these regular outposts, patrols must be sent to the right front, and left. It is the object to allow the enemy to occupy Round Hill, with the view of capturing them during the night by sending infantry around both sides of the Hill. Captain Ellicott, the bearer of this, has been ordered to report to you scouting purposes.
Very respectfully, your obedient servant,
[P. G. BIER,]
CUMBERLAND, May 19, 1864-12 m
Your telegrams of yesterday just received, and the one for General Crook dispatched to Gauley with orders to send it by messenger to General Crook at once. My scouts have not yet returned from the direction of Moorefield. The streams are so swollen it is difficult moving about. I will send the detachments of the Fifteenth and Twenty-first New York Cavalry back to you, via Bloomery Gap and Pughtown, as soon as the streams are fordable. You may require them, and I can get along with the detachment of the Twenty-second until you can be able to spare me the balance of it. I have not heard from Harper's Ferry this a. m., but trust the new pontoon bridges arrived during the night and will be laid this a. m. The road west is all right.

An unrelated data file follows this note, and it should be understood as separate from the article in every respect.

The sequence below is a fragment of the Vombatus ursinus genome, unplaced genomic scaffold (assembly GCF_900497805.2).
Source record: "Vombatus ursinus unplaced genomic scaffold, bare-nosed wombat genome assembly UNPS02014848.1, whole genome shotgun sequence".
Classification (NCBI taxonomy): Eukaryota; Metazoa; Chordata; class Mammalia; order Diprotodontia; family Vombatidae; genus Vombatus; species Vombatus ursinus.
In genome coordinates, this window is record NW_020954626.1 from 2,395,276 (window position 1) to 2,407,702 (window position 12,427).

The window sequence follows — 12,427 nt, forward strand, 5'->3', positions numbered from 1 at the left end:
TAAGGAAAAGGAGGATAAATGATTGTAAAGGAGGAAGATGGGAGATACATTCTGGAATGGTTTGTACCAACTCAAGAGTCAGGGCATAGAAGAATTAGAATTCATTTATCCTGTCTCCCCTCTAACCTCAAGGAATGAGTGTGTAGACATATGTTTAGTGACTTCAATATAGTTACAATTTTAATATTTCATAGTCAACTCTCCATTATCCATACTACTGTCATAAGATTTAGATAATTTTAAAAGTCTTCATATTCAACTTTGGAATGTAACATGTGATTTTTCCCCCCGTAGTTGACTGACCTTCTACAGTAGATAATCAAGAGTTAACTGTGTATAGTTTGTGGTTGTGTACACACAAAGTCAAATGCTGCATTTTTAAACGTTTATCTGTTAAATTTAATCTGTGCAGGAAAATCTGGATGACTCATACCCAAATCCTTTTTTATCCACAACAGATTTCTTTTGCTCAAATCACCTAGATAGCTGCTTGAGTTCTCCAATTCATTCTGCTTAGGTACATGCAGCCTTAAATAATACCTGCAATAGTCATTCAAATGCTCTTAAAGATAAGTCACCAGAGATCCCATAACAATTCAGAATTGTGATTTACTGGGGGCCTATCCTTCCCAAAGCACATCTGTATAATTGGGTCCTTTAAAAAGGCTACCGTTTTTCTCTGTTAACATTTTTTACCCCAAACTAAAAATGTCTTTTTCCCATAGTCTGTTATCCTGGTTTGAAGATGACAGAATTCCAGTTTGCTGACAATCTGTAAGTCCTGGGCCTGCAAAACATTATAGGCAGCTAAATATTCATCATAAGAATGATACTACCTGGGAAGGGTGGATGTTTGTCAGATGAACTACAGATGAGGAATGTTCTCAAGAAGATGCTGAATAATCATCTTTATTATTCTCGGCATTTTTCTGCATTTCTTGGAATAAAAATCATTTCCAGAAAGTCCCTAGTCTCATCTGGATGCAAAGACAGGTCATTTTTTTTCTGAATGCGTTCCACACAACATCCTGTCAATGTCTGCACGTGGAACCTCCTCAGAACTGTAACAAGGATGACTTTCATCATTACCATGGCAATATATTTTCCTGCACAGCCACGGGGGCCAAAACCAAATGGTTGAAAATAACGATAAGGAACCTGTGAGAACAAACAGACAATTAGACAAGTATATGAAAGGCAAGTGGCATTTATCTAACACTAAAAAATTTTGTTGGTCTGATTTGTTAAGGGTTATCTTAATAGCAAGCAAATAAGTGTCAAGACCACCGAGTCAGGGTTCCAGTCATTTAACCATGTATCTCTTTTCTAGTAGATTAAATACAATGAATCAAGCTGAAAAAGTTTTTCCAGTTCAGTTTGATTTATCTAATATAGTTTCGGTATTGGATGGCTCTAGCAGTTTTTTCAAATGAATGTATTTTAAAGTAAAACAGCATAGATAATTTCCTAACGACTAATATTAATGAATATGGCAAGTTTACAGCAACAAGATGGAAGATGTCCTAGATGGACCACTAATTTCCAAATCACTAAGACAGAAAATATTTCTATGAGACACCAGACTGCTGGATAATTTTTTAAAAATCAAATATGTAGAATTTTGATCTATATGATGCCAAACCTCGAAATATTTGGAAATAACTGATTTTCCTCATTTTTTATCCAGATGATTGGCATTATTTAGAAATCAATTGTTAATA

B. F. KELLEY,
Cedar Creek, May 19, 1864. (Received 20th.)
As it very important to have the two militia regiments join me at once, would it not be best to send forward the Fifth New York Artillery instead of the militia? Please see that the detachment of the Thirty-fourth Massachusetts join their regiment without delay. It has been ordered more than once and I should like to know the cause of the delay. I just learn that Colonel Rodgers' regiment is at Newtown.
Cedar Creek, May 19, 1864.
Brigadier General MAX WEBER,
Take steps, without delay, to arm the dismounted cavalry either with carbines or muskets. It is essential that they be equipped soon to be of some avail.
32 R-VOL XXXVII, PT I